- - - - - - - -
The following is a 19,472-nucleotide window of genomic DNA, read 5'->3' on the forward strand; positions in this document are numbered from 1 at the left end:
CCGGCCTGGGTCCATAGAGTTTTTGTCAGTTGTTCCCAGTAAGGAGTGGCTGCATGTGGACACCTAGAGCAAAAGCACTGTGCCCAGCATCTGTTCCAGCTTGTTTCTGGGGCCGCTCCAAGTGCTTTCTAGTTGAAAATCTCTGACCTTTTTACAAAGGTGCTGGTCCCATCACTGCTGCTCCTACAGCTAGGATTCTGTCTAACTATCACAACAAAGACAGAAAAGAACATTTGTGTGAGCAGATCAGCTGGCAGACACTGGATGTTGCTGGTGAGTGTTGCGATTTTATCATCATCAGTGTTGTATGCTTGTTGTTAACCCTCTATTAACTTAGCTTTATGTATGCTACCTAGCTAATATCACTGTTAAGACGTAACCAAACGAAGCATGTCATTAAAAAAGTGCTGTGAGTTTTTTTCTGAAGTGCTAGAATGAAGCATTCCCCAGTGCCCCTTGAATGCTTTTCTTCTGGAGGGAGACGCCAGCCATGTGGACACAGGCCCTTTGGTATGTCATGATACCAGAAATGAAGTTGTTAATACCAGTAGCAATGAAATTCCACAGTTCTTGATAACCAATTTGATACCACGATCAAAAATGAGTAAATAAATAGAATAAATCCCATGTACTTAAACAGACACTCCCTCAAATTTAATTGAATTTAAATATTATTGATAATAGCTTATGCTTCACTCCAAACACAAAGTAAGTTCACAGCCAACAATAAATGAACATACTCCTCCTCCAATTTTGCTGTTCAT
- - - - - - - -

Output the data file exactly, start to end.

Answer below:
The following is a 19,472-nucleotide window of genomic DNA, read 5'->3' on the forward strand; positions in this document are numbered from 1 at the left end:
CCGGCCTGGGTCCATAGAGTTTTTGTCAGTTGTTCCCAGTAAGGAGTGGCTGCATGTGGACACCTAGAGCAAAAGCACTGTGCCCAGCATCTGTTCCAGCTTGTTTCTGGGGCCGCTCCAAGTGCTTTCTAGTTGAAAATCTCTGACCTTTTTACAAAGGTGCTGGTCCCATCACTGCTGCTCCTACAGCTAGGATTCTGTCTAACTATCACAACAAAGACAGAAAAGAACATTTGTGTGAGCAGATCAGCTGGCAGACACTGGATGTTGCTGGTGAGTGTTGCGATTTTATCATCATCAGTGTTGTATGCTTGTTGTTAACCCTCTATTAACTTAGCTTTATGTATGCTACCTAGCTAATATCACTGTTAAGACGTAACCAAACGAAGCATGTCATTAAAAAAGTGCTGTGAGTTTTTTTCTGAAGTGCTAGAATGAAGCATTCCCCAGTGCCCCTTGAATGCTTTTCTTCTGGAGGGAGACGCCAGCCATGTGGACACAGGCCCTTTGGTATGTCATGATACCAGAAATGAAGTTGTTAATACCAGTAGCAATGAAATTCCACAGTTCTTGATAACCAATTTGATACCACGATCAAAAATGAGTAAATAAATAGAATAAATCCCATGTACTTAAACAGACACTCCCTCAAATTTAATTGAATTTAAATATTATTGATAATAGCTTATGCTTCACTCCAAACACAAAGTAAGTTCACAGCCAACAATAAATGAACATACTCCTCCTCCAATTTTGCTGTTCAT